'Pacific Rim: Uprising'
The original ‘Pacific Rim’ had no right to be any good, but in the hands of a strong filmmaker (who now has an Oscar to back him up), it ended up being a very satisfying and all-around entertaining blockbuster. With trailers that look just as unappealing as those for the first movie did, I hoped that the sequel would make me eat crow again. Sadly, it’s doesn’t. ‘Pacific Rim: Uprising’ is as bland as it looks.
Guillermo del Toro opted out of the sequel so he could make ‘The Shape of Water’. In his stead, the studio gave it to a director with three episodes of ‘Angel’, two episodes of ‘Smallville’, one episode of ‘Dollhouse’, and one episode of ‘Daredevil’ under his belt. It comes as no surprise that ‘Uprising’ feels like an expensive made-for-TV movie.
Set ten years after the events of the first film, the sequel opens with a voiceover explanation of what has happened during the interim. The red flags begin here. The intro feels like it was yanked out of a ‘Transformers’ movie. Although we saw how the Pacific breach (the underwater lightning portal that allowed Kaiju to enter our dimension) was closed in the last movie, the world now seems to be completely polluted with busted jaegers (the piloted mech that were used to fight the kaiju) and kaiju skeletons. It’s as if the entire Pacific Rim region has become a bony junkyard for waste that wasn’t there ten years ago.
Like del Toro, Charlie Hunnam decided to pass on the sequel, so the face of the franchise has been swapped out for John Boyega and a smudged-on shadow of a mustache. His voiceover intro explains that he’s the son of the late Stacker Pentecost (Idris Elba’s heroic character from the original movie). Knowing that he could never live up to his father’s ranks, he’s gone the opposite direction and become a Han Solo type who smuggles and steals and charms his way out of sticky situations. After getting busted in an opening sequence, his adopted sister Mako Mori (Rinko Kikuchi, one of three returning cast members) pulls some strings to keep him out of prison if he’ll follow in his father’s footsteps and head a team of jaeger pilots.
At this point, the structure of the movie drastically veers from the original. The first movie didn’t get tangled up in plot and science and explanations. Instead, it focused on robots punching monsters, which is what we came to see. It knew exactly what it was and delivered the goods in the most fun fashion.
The ingredients for a good ‘Pacific Rim’ movie are present in ‘Uprising’, but the recipe is off. Charlie Day and Burn Gorman return as the bumbling mad scientists, but they’re wasted. We don’t see a kaiju until the third act. ‘Uprising’ has an extremely boring first half that gets bogged down in post-breach politics, military contracts, double-agents and hurt feelings. The magic is lost. Instead of a simple and fun action movie, we’re handed a braindead and tone-deaf action flick that tries to be more than it is and functions in the same league as the latter ‘Transformers’ sequels.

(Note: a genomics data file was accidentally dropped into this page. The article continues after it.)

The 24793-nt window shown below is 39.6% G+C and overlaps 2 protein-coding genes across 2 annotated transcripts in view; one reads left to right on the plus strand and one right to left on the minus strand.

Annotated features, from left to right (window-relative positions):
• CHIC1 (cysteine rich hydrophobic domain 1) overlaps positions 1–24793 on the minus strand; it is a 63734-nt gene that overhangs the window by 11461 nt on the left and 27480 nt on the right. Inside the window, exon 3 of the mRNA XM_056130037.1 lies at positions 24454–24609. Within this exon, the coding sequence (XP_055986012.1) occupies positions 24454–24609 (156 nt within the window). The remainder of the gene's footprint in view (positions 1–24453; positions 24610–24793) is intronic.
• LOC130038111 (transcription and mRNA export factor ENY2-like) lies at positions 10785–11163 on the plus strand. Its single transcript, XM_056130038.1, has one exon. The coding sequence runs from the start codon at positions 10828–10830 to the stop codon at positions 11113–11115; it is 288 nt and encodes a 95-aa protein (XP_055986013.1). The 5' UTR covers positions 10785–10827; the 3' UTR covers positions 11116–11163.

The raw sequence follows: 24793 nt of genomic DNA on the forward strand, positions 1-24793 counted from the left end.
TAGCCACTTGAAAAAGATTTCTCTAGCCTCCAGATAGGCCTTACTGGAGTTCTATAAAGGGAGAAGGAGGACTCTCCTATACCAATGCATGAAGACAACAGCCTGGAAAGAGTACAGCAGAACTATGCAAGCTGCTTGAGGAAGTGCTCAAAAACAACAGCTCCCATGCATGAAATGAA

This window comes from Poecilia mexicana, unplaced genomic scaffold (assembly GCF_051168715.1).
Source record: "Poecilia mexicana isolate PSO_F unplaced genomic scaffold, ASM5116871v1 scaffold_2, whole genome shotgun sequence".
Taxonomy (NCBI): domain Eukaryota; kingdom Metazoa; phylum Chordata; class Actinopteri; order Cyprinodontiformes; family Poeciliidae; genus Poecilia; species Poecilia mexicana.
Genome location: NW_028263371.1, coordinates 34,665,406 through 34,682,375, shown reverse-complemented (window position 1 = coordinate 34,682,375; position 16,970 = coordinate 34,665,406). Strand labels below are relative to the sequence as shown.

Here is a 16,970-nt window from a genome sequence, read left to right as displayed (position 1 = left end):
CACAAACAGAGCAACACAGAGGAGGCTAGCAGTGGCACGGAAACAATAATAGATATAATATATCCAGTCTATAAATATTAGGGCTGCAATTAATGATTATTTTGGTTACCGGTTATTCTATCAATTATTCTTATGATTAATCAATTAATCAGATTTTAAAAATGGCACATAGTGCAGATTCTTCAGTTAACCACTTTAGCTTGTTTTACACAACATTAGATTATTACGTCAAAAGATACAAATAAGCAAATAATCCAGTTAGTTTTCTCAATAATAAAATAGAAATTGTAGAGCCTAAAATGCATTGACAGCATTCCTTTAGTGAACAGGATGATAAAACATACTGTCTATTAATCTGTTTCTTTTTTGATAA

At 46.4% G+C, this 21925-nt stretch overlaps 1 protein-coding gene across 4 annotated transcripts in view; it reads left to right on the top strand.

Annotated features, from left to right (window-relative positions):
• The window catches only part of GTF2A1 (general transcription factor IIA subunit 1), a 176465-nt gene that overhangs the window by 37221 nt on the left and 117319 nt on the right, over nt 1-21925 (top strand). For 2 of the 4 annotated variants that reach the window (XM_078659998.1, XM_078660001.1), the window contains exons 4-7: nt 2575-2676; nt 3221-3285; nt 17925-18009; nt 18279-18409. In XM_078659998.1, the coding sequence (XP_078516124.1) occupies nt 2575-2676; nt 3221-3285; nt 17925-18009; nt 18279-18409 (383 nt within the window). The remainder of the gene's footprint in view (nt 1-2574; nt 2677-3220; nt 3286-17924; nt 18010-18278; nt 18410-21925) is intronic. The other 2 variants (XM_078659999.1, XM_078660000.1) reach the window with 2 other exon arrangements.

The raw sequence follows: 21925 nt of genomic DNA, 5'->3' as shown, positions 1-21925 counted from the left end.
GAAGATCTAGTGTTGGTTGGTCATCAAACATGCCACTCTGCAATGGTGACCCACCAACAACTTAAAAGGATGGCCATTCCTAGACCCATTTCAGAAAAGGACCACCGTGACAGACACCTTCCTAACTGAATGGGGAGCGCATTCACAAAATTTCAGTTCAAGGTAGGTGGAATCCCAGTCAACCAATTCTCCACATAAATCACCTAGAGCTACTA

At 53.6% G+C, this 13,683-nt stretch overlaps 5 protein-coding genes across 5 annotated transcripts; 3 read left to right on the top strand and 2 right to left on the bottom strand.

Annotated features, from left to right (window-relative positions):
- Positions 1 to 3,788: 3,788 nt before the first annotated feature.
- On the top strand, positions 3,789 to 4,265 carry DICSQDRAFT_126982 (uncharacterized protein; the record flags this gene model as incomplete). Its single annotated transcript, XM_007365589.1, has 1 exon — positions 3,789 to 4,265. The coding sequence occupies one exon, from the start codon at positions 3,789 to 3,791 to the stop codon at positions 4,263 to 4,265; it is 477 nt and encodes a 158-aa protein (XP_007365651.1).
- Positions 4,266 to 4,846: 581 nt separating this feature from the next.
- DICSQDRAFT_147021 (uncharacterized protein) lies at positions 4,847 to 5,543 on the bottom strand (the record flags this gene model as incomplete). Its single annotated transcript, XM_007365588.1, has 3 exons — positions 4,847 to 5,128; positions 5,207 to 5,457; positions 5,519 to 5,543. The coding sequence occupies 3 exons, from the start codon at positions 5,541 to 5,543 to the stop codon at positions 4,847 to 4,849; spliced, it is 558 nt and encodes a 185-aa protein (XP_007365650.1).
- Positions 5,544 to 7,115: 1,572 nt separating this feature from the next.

As someone who loved ‘Pacific Rim’, I really wanted ‘Uprising’ to be good. Although it has some enjoyable moments, the movie is pretty much a franchise killer. While the foreign box office may entice the studio to greenlight another sequel, I don’t look forward to seeing any more.
Saw it last night. It’s really bad. Avoid until Redbox or HBO if you can hold out.
Soon as I saw no Hunnam or Del Torro in the first teaser, I expected this review. It’s a pity, great franchise material in half competent hands.
Saw this in IMAX 3d and I did enjoy it, but it left me a bit disappointed. I like Boyega and thought he was a great choice to star in the movie, but I never bought him being the son of Stacker Pentecost. Just because he’s black with an English accent doesn’t mean he has to be tied to Idris Elba. That connective tissue is weak. Nothing in the first movie suggests that Stacker had a son and they should of just told an unrelated Jaeger pilot story. As much fun as it is to watch the jaegers fight the kaiju, they were way more destructive to the city than the actual kaiju were. Kicking buildings down and hurling buildings at the kaiju to fight them. It would’ve been nice to see them actually try to lure the monsters out of the city then just make an even bigger catastrophe than the supposed threat. There wasn’t really any awe to the mechs. In the first movie there was a big connection to them. Gipsy Danger felt like a character that I could root for. Gipsy Avenger is kind of a cheap knock off that nobody gives a shit about. Same goes for the other jaegers, they look cool but there was no time spent with them to really admire them or root for them. All in all, there still was a lot of fun to be had, but it was too inconsistent as a sequel.